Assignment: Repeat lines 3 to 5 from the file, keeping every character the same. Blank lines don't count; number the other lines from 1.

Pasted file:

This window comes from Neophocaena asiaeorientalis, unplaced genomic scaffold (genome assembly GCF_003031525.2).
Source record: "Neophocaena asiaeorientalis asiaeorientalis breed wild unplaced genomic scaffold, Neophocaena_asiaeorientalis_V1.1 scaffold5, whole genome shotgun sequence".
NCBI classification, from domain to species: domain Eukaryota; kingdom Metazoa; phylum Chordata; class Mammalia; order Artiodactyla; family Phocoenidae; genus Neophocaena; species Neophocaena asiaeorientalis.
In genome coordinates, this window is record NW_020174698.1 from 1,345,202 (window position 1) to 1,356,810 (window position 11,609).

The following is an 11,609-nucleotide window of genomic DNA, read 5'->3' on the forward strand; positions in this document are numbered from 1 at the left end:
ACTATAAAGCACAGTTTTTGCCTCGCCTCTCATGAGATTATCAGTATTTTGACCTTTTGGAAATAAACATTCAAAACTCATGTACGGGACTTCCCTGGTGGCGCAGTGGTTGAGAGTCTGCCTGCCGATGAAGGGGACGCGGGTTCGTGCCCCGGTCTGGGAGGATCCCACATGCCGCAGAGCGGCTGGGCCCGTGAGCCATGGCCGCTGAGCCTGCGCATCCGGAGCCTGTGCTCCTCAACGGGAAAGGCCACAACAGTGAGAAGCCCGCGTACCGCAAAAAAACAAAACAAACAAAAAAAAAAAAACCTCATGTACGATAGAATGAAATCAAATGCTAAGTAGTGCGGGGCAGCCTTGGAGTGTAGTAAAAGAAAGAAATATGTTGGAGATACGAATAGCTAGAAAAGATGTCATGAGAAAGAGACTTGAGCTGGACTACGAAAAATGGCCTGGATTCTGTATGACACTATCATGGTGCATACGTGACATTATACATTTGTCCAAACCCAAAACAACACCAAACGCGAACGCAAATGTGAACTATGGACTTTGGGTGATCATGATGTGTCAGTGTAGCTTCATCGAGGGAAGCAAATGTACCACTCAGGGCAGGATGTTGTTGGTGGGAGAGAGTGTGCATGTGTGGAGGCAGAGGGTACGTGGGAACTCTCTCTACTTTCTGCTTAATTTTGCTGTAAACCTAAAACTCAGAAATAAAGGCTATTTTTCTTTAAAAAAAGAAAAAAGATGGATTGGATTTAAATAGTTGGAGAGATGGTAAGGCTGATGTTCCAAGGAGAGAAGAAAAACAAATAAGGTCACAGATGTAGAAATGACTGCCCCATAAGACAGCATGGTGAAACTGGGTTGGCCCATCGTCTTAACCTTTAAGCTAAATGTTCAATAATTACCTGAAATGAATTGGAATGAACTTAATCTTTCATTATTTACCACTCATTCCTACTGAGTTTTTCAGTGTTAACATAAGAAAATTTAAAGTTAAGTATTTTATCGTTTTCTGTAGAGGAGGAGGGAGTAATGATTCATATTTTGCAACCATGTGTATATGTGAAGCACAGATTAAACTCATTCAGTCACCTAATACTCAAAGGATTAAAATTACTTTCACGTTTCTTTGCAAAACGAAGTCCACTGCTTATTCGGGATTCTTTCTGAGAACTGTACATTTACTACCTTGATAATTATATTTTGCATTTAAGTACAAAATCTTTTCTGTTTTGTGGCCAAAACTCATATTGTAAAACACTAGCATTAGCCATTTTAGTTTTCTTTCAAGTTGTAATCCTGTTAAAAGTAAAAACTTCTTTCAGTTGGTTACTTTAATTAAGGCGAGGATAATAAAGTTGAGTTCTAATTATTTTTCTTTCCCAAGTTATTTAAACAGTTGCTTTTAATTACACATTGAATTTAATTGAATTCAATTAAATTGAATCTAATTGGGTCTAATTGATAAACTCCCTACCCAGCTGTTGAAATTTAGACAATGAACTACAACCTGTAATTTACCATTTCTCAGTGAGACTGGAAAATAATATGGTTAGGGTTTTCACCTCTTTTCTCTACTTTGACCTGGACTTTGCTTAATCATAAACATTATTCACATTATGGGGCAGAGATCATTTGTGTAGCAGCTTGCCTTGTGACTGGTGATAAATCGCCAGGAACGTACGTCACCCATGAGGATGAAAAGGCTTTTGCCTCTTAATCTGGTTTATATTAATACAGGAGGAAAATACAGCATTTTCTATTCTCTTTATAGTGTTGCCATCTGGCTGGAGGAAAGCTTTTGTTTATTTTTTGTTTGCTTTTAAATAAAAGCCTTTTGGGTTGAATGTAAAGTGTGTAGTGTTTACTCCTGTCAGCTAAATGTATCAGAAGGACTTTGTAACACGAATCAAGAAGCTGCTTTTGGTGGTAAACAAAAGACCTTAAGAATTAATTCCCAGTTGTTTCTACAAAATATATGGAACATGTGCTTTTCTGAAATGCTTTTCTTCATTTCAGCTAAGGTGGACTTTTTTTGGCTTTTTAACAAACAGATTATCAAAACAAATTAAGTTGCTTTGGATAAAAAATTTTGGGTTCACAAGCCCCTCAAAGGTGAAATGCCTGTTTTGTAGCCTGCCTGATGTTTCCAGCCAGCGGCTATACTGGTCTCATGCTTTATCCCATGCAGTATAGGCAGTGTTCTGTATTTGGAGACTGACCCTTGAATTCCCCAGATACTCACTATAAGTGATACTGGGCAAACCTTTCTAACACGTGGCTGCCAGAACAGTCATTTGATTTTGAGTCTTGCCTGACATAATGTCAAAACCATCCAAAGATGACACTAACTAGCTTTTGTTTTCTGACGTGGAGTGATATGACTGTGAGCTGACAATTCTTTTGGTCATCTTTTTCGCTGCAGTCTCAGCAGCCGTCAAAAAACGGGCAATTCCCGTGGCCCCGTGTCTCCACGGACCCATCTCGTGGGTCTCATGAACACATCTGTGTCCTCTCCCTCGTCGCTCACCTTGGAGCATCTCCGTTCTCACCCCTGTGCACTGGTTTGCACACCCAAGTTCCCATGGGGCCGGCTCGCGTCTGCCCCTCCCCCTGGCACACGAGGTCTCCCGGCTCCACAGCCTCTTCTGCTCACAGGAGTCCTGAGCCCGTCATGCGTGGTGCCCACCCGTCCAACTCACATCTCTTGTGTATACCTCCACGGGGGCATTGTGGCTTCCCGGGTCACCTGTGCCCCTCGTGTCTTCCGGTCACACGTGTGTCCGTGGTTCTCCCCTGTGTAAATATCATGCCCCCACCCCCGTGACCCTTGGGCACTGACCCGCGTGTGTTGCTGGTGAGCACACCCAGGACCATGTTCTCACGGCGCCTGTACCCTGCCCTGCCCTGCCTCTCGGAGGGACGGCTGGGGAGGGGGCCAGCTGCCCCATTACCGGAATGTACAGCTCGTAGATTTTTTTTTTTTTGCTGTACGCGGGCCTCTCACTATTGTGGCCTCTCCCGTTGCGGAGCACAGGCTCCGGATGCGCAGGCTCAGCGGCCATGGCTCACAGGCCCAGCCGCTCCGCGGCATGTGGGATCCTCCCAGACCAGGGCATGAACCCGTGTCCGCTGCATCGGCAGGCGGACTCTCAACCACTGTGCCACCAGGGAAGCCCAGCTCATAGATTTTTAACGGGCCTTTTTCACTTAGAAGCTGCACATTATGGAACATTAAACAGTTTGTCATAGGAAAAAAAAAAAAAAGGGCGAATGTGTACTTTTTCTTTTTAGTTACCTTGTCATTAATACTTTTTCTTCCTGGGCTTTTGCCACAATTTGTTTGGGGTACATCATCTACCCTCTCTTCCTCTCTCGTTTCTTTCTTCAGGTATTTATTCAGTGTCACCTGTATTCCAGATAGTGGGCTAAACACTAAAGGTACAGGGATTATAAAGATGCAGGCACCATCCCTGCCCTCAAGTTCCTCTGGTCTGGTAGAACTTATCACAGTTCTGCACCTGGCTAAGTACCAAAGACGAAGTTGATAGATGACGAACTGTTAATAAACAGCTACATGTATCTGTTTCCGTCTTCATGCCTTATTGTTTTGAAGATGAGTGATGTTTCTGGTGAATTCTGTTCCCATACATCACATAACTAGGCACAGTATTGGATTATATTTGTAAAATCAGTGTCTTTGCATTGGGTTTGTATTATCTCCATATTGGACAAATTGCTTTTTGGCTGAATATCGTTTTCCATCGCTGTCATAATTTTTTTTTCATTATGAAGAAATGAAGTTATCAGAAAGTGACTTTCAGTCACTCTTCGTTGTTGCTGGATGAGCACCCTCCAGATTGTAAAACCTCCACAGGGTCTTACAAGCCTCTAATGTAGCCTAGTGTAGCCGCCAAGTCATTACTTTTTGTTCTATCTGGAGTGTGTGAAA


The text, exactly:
NCBI classification, from domain to species: domain Eukaryota; kingdom Metazoa; phylum Chordata; class Mammalia; order Artiodactyla; family Phocoenidae; genus Neophocaena; species Neophocaena asiaeorientalis.
In genome coordinates, this window is record NW_020174698.1 from 1,345,202 (window position 1) to 1,356,810 (window position 11,609).

The following is an 11,609-nucleotide window of genomic DNA, read 5'->3' on the forward strand; positions in this document are numbered from 1 at the left end: